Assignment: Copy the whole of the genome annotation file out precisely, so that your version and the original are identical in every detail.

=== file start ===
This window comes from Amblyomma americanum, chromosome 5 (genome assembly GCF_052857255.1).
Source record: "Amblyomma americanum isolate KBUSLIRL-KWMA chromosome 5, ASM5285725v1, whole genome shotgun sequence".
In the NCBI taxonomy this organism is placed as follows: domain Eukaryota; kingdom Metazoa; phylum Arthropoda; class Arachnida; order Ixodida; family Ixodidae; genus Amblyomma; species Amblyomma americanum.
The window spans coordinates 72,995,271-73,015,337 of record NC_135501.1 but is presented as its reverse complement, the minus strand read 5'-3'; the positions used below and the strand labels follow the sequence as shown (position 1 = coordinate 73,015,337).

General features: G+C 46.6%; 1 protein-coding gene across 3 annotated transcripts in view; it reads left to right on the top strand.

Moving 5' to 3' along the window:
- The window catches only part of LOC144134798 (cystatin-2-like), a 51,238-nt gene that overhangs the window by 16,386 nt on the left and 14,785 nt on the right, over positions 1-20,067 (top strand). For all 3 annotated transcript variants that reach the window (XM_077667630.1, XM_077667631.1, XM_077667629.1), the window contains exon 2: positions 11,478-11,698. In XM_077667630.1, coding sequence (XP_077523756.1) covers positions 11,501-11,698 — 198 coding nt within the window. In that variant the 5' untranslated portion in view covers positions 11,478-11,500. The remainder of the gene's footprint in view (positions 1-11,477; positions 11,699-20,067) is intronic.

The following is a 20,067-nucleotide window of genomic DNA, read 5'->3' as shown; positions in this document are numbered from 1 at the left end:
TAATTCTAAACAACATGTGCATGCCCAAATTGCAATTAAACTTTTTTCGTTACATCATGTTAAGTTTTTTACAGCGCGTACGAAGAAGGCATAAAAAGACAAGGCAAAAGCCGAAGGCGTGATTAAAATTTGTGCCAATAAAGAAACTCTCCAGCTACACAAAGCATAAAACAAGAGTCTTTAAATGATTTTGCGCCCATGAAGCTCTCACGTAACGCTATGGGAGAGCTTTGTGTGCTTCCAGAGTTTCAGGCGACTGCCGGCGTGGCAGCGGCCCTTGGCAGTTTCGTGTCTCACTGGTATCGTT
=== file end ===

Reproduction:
This window comes from Amblyomma americanum, chromosome 5 (genome assembly GCF_052857255.1).
Source record: "Amblyomma americanum isolate KBUSLIRL-KWMA chromosome 5, ASM5285725v1, whole genome shotgun sequence".
In the NCBI taxonomy this organism is placed as follows: domain Eukaryota; kingdom Metazoa; phylum Arthropoda; class Arachnida; order Ixodida; family Ixodidae; genus Amblyomma; species Amblyomma americanum.
The window spans coordinates 72,995,271-73,015,337 of record NC_135501.1 but is presented as its reverse complement, the minus strand read 5'-3'; the positions used below and the strand labels follow the sequence as shown (position 1 = coordinate 73,015,337).

General features: G+C 46.6%; 1 protein-coding gene across 3 annotated transcripts in view; it reads left to right on the top strand.

Moving 5' to 3' along the window:
- The window catches only part of LOC144134798 (cystatin-2-like), a 51,238-nt gene that overhangs the window by 16,386 nt on the left and 14,785 nt on the right, over positions 1-20,067 (top strand). For all 3 annotated transcript variants that reach the window (XM_077667630.1, XM_077667631.1, XM_077667629.1), the window contains exon 2: positions 11,478-11,698. In XM_077667630.1, coding sequence (XP_077523756.1) covers positions 11,501-11,698 — 198 coding nt within the window. In that variant the 5' untranslated portion in view covers positions 11,478-11,500. The remainder of the gene's footprint in view (positions 1-11,477; positions 11,699-20,067) is intronic.

The following is a 20,067-nucleotide window of genomic DNA, read 5'->3' as shown; positions in this document are numbered from 1 at the left end:
TAATTCTAAACAACATGTGCATGCCCAAATTGCAATTAAACTTTTTTCGTTACATCATGTTAAGTTTTTTACAGCGCGTACGAAGAAGGCATAAAAAGACAAGGCAAAAGCCGAAGGCGTGATTAAAATTTGTGCCAATAAAGAAACTCTCCAGCTACACAAAGCATAAAACAAGAGTCTTTAAATGATTTTGCGCCCATGAAGCTCTCACGTAACGCTATGGGAGAGCTTTGTGTGCTTCCAGAGTTTCAGGCGACTGCCGGCGTGGCAGCGGCCCTTGGCAGTTTCGTGTCTCACTGGTATCGTT